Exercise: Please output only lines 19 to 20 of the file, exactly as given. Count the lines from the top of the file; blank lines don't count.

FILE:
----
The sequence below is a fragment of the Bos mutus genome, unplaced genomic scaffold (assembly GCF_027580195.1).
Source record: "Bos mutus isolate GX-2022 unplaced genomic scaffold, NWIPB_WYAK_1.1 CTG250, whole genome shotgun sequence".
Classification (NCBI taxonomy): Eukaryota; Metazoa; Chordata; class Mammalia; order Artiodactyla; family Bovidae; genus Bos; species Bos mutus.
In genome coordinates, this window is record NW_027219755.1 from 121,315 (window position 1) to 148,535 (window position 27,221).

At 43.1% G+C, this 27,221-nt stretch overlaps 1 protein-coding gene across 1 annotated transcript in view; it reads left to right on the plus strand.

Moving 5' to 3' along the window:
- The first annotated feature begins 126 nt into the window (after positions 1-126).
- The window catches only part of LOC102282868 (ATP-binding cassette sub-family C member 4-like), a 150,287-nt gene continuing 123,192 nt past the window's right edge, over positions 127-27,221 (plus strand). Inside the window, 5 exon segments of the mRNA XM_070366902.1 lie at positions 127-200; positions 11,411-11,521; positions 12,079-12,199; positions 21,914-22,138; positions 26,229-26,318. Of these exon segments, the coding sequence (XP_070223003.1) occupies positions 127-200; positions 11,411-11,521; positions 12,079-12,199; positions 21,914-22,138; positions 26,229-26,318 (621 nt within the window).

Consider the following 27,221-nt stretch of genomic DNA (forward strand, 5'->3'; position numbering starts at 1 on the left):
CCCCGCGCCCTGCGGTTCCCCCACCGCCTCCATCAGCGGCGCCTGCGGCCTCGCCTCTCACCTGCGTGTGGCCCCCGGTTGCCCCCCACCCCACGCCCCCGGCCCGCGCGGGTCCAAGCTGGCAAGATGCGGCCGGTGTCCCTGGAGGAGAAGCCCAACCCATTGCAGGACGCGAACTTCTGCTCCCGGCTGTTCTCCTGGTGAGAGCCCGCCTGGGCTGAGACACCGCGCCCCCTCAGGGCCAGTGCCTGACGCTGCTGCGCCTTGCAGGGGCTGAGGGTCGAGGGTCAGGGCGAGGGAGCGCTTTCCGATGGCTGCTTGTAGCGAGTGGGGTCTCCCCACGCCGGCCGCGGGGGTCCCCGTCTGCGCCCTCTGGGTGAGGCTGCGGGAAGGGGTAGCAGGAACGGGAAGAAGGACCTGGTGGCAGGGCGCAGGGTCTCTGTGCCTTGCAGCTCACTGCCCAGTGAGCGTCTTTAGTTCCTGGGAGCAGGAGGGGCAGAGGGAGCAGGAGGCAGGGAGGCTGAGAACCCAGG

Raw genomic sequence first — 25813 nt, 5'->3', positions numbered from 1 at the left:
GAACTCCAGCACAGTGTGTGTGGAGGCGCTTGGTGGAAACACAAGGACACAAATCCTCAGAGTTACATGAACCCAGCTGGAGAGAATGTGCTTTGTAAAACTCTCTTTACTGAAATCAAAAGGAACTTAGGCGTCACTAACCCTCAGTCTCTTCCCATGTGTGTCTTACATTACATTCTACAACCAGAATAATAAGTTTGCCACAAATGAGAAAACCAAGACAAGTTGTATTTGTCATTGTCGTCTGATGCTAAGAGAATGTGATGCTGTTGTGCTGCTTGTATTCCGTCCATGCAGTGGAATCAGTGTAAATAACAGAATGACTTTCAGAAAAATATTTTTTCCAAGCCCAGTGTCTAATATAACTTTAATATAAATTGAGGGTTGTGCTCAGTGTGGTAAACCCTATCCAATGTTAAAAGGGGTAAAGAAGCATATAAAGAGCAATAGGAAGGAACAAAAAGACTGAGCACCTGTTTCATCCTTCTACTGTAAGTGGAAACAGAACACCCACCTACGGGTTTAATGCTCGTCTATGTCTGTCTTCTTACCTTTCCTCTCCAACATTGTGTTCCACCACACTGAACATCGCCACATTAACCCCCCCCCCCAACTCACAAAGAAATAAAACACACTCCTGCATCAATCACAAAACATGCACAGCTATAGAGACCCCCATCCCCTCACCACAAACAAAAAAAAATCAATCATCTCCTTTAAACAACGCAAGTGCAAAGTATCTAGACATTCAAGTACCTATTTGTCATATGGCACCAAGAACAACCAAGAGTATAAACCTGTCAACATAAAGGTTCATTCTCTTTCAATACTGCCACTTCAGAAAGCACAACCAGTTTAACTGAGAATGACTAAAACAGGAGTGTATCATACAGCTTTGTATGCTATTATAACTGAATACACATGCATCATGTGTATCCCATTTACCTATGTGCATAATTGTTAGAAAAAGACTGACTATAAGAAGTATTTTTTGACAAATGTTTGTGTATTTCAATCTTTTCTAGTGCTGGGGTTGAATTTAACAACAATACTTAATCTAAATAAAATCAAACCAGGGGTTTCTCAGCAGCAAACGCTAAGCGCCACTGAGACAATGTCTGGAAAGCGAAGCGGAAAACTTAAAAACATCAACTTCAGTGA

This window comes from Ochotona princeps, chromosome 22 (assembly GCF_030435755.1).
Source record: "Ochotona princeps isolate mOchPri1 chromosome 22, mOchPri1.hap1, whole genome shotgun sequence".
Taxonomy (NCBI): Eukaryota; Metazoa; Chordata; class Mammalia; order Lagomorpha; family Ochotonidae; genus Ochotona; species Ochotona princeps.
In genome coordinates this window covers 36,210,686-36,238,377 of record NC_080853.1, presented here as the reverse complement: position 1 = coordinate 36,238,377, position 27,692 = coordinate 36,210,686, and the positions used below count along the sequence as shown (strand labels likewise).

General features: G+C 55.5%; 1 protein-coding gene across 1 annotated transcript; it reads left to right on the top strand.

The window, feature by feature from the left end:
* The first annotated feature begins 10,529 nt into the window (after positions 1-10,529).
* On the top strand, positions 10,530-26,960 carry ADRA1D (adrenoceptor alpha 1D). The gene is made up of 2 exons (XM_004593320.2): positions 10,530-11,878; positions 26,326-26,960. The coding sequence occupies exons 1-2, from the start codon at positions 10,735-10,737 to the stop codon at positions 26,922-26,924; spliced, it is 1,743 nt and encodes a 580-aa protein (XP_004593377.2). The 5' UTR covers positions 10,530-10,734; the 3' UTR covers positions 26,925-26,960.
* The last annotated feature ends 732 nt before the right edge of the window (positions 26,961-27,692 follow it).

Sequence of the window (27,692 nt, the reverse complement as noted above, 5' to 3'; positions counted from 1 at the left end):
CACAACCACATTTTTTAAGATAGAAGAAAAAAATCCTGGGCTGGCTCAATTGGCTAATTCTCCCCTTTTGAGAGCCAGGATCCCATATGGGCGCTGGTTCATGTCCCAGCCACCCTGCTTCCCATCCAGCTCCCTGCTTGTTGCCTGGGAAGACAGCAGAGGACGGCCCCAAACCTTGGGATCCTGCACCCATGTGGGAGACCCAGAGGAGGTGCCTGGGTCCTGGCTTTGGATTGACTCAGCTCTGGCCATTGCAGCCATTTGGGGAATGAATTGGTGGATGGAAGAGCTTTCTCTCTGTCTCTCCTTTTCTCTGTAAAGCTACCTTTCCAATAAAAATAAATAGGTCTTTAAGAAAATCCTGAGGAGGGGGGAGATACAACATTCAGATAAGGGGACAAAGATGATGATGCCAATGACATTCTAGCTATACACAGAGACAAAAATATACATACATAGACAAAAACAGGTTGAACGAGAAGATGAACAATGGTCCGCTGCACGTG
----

* The first annotated feature begins 10,529 nt into the window (after positions 1-10,529).
* On the top strand, positions 10,530-26,960 carry ADRA1D (adrenoceptor alpha 1D). The gene is made up of 2 exons (XM_004593320.2): positions 10,530-11,878; positions 26,326-26,960. The coding sequence occupies exons 1-2, from the start codon at positions 10,735-10,737 to the stop codon at positions 26,922-26,924; spliced, it is 1,743 nt and encodes a 580-aa protein (XP_004593377.2). The 5' UTR covers positions 10,530-10,734; the 3' UTR covers positions 26,925-26,960.